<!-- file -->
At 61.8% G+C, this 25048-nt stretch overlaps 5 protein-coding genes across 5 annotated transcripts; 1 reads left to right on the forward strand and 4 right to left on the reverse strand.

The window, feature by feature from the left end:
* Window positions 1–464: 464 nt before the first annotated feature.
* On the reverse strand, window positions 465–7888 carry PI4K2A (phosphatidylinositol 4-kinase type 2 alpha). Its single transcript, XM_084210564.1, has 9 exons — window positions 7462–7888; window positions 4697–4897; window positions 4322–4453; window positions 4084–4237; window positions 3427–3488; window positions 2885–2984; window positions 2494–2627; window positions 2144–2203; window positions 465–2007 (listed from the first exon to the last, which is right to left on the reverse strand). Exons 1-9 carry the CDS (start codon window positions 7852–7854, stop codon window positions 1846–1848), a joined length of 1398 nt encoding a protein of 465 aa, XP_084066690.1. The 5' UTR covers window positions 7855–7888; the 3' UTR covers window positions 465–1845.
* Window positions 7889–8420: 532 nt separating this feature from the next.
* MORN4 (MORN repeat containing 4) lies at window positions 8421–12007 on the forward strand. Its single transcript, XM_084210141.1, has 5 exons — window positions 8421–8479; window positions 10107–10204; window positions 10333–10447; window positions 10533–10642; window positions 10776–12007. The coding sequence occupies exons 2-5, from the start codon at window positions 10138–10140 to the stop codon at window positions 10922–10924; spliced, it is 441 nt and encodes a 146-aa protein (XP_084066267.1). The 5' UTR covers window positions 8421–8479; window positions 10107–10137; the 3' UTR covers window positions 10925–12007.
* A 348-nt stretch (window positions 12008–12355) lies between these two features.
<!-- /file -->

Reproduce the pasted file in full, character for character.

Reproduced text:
At 61.8% G+C, this 25048-nt stretch overlaps 5 protein-coding genes across 5 annotated transcripts; 1 reads left to right on the forward strand and 4 right to left on the reverse strand.

The window, feature by feature from the left end:
* Window positions 1–464: 464 nt before the first annotated feature.
* On the reverse strand, window positions 465–7888 carry PI4K2A (phosphatidylinositol 4-kinase type 2 alpha). Its single transcript, XM_084210564.1, has 9 exons — window positions 7462–7888; window positions 4697–4897; window positions 4322–4453; window positions 4084–4237; window positions 3427–3488; window positions 2885–2984; window positions 2494–2627; window positions 2144–2203; window positions 465–2007 (listed from the first exon to the last, which is right to left on the reverse strand). Exons 1-9 carry the CDS (start codon window positions 7852–7854, stop codon window positions 1846–1848), a joined length of 1398 nt encoding a protein of 465 aa, XP_084066690.1. The 5' UTR covers window positions 7855–7888; the 3' UTR covers window positions 465–1845.
* Window positions 7889–8420: 532 nt separating this feature from the next.
* MORN4 (MORN repeat containing 4) lies at window positions 8421–12007 on the forward strand. Its single transcript, XM_084210141.1, has 5 exons — window positions 8421–8479; window positions 10107–10204; window positions 10333–10447; window positions 10533–10642; window positions 10776–12007. The coding sequence occupies exons 2-5, from the start codon at window positions 10138–10140 to the stop codon at window positions 10922–10924; spliced, it is 441 nt and encodes a 146-aa protein (XP_084066267.1). The 5' UTR covers window positions 8421–8479; window positions 10107–10137; the 3' UTR covers window positions 10925–12007.
* A 348-nt stretch (window positions 12008–12355) lies between these two features.